I was glad to read about the Lake Junaluska peace conference [“Hot Seat: Multifaith Peace Conference Explores Connection Between Conflict and Climate Change,” Nov. 2, Xpress]. The fact that an interfaith dialogue is occurring regarding the subject of climate change is certainly heartening.
I have become increasingly concerned, however, about the one-sided approach to the ecological crisis evident in much media coverage. That the fundamental environmental problem we face is too much carbon in the air has become something “everybody knows,” at least for those who care. One effect of this is to force spirituality into a secondary role in which it serves merely to support an agenda set by materialism.
The irony is that a reductive materialist worldview is arguably what has caused humanity to view the Earth as our own personal grab bag and dumping ground in the first place. If we wish not only to decrease our carbon emissions but to cease any number of destructive actions, then we need to bring our consciousness into a healthy state. This is a spiritual matter.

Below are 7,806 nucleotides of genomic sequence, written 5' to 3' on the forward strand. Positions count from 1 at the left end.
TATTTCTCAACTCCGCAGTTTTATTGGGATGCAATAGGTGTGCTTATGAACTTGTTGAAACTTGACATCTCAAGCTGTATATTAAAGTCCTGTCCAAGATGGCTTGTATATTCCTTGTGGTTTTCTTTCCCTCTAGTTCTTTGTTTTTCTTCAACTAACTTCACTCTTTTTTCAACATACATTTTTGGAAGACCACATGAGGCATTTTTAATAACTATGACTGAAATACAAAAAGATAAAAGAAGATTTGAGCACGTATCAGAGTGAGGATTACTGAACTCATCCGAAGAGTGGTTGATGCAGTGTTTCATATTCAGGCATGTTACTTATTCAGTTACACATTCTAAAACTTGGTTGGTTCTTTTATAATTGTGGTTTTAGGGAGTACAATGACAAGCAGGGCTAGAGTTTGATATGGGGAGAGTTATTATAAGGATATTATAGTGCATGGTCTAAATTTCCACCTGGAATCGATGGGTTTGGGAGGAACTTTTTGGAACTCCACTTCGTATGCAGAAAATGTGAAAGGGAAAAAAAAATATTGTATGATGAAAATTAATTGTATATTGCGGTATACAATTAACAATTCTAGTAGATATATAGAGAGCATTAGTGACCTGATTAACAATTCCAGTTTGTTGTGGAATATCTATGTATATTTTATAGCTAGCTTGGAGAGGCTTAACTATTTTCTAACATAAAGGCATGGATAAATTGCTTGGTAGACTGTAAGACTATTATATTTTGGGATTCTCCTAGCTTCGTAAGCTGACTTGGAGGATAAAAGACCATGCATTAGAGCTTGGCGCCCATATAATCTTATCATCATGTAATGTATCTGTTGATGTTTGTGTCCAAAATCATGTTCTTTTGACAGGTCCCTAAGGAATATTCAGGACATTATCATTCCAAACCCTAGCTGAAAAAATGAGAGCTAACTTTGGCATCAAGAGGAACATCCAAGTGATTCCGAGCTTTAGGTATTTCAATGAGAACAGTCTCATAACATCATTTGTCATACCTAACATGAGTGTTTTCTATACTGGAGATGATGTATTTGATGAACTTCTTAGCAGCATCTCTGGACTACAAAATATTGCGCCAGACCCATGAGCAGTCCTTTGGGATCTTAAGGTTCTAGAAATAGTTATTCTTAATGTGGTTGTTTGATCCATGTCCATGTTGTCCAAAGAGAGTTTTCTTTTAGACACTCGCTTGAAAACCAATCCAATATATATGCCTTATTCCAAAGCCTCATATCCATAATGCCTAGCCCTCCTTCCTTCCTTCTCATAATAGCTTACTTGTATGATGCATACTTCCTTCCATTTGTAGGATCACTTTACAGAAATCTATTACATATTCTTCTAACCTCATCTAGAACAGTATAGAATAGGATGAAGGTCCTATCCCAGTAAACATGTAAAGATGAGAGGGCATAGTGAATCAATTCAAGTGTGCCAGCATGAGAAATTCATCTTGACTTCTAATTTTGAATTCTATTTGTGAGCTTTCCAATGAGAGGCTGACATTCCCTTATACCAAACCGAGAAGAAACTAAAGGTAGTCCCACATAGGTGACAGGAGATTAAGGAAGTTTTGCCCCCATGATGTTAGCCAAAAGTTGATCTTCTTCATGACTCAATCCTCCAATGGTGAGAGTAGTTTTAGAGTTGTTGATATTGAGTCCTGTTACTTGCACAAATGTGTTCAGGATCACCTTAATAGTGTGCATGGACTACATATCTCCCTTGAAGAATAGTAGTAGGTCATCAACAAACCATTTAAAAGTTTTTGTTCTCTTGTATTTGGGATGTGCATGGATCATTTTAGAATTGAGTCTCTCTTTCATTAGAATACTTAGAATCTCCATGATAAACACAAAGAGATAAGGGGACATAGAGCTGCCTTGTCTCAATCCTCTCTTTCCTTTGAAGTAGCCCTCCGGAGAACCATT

Contrary to established scientific theory and popular opinion, science and spirituality are not mutually exclusive. In fact, conventional science unconsciously accepts and relies upon the reality of the spirit at every step. The creation of a rigorous spiritual science only requires the development of appropriate methods.
This is not some abstract fantasy, although there is unfortunately much nominal “spiritual science.” The Nature Institute in upstate New York, while not practicing full-blown spiritual science, has made great strides toward it.
Homeopathy teaches us that a one-sided focus on removing symptoms only pushes the pathology deeper. If we human beings continue in the future to believe that we live in a merely physical world, a world of things rather than of meanings, then it likely won’t matter how much carbon we put back in the ground.
— Andy Shaw